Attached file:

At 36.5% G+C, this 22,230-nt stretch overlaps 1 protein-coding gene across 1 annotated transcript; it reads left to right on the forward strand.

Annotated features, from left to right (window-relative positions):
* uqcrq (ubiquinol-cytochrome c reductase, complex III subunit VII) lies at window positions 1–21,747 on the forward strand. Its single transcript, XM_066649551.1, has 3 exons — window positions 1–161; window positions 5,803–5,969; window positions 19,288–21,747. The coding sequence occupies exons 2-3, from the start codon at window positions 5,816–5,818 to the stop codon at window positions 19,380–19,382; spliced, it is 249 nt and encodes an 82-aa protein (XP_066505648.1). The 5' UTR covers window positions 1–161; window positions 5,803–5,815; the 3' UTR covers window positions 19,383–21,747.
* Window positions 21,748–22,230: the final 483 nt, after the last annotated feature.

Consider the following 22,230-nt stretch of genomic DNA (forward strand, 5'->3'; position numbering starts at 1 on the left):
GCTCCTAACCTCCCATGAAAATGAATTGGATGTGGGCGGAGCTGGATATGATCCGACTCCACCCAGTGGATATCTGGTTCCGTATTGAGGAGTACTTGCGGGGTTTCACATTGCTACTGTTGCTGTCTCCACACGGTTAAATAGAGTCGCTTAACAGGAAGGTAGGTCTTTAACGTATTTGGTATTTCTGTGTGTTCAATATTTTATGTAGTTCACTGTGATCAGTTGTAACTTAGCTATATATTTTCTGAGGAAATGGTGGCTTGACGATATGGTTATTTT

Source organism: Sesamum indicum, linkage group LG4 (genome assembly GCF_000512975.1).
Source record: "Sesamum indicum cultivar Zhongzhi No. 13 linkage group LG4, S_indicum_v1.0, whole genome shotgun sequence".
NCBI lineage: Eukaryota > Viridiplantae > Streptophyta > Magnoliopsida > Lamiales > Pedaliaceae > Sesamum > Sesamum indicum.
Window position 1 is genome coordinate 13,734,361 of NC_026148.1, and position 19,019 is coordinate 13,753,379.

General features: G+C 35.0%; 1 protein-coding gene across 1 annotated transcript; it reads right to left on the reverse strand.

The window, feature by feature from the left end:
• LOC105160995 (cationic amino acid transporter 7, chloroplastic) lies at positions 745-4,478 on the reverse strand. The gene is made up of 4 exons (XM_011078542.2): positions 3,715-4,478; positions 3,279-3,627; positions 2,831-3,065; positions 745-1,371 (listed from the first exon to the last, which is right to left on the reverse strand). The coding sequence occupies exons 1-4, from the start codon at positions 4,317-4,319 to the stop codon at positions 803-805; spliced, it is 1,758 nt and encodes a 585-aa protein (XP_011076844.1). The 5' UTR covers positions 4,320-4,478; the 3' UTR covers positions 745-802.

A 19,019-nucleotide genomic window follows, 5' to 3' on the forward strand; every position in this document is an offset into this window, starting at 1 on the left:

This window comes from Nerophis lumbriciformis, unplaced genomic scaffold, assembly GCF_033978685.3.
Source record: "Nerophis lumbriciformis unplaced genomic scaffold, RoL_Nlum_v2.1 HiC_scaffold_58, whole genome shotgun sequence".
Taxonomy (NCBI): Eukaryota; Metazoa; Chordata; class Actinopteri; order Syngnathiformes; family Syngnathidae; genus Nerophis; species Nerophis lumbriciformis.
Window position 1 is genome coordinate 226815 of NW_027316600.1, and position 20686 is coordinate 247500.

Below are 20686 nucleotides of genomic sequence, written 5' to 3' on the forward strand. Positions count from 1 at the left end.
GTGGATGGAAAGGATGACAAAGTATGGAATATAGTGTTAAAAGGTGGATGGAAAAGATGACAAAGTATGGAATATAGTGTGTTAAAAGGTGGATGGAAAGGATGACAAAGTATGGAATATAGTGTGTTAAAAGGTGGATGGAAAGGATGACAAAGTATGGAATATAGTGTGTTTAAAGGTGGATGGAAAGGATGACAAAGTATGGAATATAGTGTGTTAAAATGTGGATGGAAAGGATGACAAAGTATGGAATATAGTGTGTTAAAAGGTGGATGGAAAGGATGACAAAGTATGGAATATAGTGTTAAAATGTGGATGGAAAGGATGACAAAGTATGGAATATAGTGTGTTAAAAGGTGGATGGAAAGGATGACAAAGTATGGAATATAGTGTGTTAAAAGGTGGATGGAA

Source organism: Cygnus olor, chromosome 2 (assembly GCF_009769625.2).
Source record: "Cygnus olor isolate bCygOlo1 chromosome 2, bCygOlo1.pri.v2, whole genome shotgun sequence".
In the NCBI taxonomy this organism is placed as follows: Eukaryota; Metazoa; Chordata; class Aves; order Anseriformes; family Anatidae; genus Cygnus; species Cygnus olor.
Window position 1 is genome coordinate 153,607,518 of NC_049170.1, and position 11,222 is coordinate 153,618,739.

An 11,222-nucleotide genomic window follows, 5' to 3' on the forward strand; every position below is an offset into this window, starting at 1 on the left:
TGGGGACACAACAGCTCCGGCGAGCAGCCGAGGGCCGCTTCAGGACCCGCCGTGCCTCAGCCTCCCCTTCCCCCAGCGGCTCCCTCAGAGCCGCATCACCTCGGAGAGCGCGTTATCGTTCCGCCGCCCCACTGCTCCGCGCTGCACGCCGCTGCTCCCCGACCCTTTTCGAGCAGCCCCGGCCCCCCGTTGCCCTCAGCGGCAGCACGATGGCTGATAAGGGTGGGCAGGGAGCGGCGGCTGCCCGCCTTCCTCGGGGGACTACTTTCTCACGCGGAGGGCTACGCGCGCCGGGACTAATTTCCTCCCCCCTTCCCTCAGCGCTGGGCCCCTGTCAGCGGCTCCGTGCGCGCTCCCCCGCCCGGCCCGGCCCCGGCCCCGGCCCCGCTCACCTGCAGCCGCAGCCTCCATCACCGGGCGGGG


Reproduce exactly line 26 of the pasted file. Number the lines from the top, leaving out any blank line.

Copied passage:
TGGGGACACAACAGCTCCGGCGAGCAGCCGAGGGCCGCTTCAGGACCCGCCGTGCCTCAGCCTCCCCTTCCCCCAGCGGCTCCCTCAGAGCCGCATCACCTCGGAGAGCGCGTTATCGTTCCGCCGCCCCACTGCTCCGCGCTGCACGCCGCTGCTCCCCGACCCTTTTCGAGCAGCCCCGGCCCCCCGTTGCCCTCAGCGGCAGCACGATGGCTGATAAGGGTGGGCAGGGAGCGGCGGCTGCCCGCCTTCCTCGGGGGACTACTTTCTCACGCGGAGGGCTACGCGCGCCGGGACTAATTTCCTCCCCCCTTCCCTCAGCGCTGGGCCCCTGTCAGCGGCTCCGTGCGCGCTCCCCCGCCCGGCCCGGCCCCGGCCCCGGCCCCGCTCACCTGCAGCCGCAGCCTCCATCACCGGGCGGGG